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State Wildlife Action Plan - Successes

Species Recovery

While there remains much conservation to be done and many species to recover, there are some recent successes.  

Osprey

In 2018 the osprey was down listed from State Endangered to Special Concern.  Even though the Osprey, as a Special Concern species, remains a Species of Greatest Conservation Need, this down listing reflects the continued growth and expansion of Osprey in Indiana.  This is a great success story and one that speaks to the value of diverse partnerships, the Indiana Nongame Wildlife Fund and the State Wildlife Grant program.

 

Northern Leopard Frog

During the latter half of the 20th century Northern leopard frogs experienced considerable declines in several parts of their range, including Indiana, and in 1984 were listed as a Species of Special Concern. However, the frogs have responded well to habitat restoration and are now relatively common in the northern part of the state. As such, in 2017 the Indiana Department of Natural Resources Amphibian and Reptile Technical Advisory Committee voted unanimously to delist Northern leopard frogs. In 2019 will be formally removed as a Species of Greatest Conservation Need.

 

Eastern Spadefoot Frog

Eastern Spadefoot Toad

Due to survey efforts demonstrating that this species was more common than originally thought, the Eastern Spadefoot Toad was removed as a Species of Greatest Conservation Need in 2018.

 

 

Tippecanoe Darter

Tippecanoe Darter

Due to this fish’s ability to burrow deeply into the gravel beds of streams, it was historically under sampled. With improved sampling techniques this fish is found to be more common than originally thought. It was removed as a Species of Greatest Conservation Need in 2018.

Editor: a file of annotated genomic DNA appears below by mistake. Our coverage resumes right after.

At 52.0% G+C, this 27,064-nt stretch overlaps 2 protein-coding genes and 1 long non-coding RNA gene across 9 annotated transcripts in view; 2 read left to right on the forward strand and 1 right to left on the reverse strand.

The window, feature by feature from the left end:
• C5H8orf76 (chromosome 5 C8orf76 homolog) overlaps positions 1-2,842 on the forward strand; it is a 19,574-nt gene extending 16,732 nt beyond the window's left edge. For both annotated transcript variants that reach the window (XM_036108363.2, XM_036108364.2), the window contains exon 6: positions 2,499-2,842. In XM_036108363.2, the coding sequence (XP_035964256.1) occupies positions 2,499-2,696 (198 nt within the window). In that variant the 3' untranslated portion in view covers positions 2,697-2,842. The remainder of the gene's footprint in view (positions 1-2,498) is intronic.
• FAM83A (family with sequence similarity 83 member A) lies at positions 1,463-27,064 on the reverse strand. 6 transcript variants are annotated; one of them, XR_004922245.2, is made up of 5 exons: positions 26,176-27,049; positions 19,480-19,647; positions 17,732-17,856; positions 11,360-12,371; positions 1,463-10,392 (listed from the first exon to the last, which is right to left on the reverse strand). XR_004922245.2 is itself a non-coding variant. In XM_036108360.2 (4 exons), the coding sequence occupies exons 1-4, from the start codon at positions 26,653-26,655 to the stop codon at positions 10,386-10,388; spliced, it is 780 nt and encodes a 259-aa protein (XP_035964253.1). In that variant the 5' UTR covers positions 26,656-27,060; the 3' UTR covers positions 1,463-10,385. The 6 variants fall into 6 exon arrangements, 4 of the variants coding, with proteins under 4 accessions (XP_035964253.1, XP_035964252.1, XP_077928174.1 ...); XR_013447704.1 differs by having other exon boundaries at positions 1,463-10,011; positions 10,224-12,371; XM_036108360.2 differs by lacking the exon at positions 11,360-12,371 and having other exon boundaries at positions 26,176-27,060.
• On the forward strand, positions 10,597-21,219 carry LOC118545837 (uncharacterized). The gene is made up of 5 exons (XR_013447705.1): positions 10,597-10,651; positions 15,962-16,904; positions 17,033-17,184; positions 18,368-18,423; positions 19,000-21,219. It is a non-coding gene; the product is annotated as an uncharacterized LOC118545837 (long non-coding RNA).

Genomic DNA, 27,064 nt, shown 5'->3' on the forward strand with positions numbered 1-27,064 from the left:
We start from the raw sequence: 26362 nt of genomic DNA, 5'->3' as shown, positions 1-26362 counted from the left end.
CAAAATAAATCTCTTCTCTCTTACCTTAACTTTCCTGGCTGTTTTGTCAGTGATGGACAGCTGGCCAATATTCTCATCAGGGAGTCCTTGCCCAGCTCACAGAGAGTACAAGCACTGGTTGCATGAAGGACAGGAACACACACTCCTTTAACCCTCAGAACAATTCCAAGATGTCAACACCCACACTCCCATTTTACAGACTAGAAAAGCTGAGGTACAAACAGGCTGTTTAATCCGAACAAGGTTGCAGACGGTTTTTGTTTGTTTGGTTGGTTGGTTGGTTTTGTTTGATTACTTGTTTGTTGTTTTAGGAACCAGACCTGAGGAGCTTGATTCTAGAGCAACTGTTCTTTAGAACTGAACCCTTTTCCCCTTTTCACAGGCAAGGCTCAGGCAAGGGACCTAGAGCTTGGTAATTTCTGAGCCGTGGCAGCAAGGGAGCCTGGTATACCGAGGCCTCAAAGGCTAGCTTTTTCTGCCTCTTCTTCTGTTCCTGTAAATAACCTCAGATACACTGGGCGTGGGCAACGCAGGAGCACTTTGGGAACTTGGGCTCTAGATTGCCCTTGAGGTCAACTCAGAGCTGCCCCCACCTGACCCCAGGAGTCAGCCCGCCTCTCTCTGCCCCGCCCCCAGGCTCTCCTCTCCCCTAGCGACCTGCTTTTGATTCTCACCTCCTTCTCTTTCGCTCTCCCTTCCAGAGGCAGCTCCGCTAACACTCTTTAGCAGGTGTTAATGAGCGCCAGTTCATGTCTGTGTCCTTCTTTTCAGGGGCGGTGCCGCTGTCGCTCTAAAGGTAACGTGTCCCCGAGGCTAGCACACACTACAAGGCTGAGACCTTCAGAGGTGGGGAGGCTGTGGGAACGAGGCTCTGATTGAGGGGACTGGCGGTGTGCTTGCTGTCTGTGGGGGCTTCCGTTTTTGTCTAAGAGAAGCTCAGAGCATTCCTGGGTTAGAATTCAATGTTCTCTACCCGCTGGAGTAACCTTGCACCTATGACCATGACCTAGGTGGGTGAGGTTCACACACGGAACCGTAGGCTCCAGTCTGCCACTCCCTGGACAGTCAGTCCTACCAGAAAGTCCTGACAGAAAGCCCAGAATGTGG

Black Bear

black bear
Photo by
US Fish & Wildlife Service

Black Bears are expanding their range in neighboring states. The fact that there have been three confirmed bears in Indiana since 2015 speaks to this expansion into Indiana. As result Black Bear was added to Indiana’s Species of Greatest Conservation Need. Previously, the Black Bear was listed as extirpated. Even though it was added to the list, it is widely considered a good add because of its return to Indiana after over a century of being extirpated.

 

 

List of 2017 External (Partnership-based) Research Projects

Details of these projects and a full listing of past projects can be found on the Nongame & Endangered Wildlife Program Annual Report page.

Land Acquisition

With the help of many conservation partners (9 NGO, 7 governmental agencies, 1 private industry and over 50 private citizens), the Indiana Department of Natural Resources has purchased 10,977 acres of habitat within SWAP identified Conservation Opportunity Areas (COA) since January 1, 2015. 

2015
  DNR Division        Number of of Acres          
Fish and Wildlife 1,989
Forestry 706
Nature Preserves 1,254
State Parks & Reservoirs 3
Totals 3,952

 

2016
  DNR Division        Number of of Acres